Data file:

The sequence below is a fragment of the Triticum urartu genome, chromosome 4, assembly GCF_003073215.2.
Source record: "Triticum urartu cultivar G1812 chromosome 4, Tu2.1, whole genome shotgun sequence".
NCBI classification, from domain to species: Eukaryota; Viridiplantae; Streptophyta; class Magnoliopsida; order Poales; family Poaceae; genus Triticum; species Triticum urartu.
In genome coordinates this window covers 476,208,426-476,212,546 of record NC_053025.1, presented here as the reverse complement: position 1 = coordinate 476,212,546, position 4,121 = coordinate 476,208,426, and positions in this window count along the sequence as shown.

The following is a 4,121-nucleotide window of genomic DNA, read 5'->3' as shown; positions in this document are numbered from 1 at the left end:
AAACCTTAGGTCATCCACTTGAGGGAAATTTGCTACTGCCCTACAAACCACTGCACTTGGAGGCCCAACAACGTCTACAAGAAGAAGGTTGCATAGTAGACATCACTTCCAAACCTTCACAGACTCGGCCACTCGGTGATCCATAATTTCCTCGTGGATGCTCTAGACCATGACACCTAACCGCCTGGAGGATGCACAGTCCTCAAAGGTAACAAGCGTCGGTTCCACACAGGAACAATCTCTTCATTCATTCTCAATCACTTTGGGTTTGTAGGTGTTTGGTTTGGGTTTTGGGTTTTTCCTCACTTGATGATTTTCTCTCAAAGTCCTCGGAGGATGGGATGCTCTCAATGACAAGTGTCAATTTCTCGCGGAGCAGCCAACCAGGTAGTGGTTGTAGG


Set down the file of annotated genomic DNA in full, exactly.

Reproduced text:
The sequence below is a fragment of the Triticum urartu genome, chromosome 4, assembly GCF_003073215.2.
Source record: "Triticum urartu cultivar G1812 chromosome 4, Tu2.1, whole genome shotgun sequence".
NCBI classification, from domain to species: Eukaryota; Viridiplantae; Streptophyta; class Magnoliopsida; order Poales; family Poaceae; genus Triticum; species Triticum urartu.
In genome coordinates this window covers 476,208,426-476,212,546 of record NC_053025.1, presented here as the reverse complement: position 1 = coordinate 476,212,546, position 4,121 = coordinate 476,208,426, and positions in this window count along the sequence as shown.

The following is a 4,121-nucleotide window of genomic DNA, read 5'->3' as shown; positions in this document are numbered from 1 at the left end:
AAACCTTAGGTCATCCACTTGAGGGAAATTTGCTACTGCCCTACAAACCACTGCACTTGGAGGCCCAACAACGTCTACAAGAAGAAGGTTGCATAGTAGACATCACTTCCAAACCTTCACAGACTCGGCCACTCGGTGATCCATAATTTCCTCGTGGATGCTCTAGACCATGACACCTAACCGCCTGGAGGATGCACAGTCCTCAAAGGTAACAAGCGTCGGTTCCACACAGGAACAATCTCTTCATTCATTCTCAATCACTTTGGGTTTGTAGGTGTTTGGTTTGGGTTTTGGGTTTTTCCTCACTTGATGATTTTCTCTCAAAGTCCTCGGAGGATGGGATGCTCTCAATGACAAGTGTCAATTTCTCGCGGAGCAGCCAACCAGGTAGTGGTTGTAGG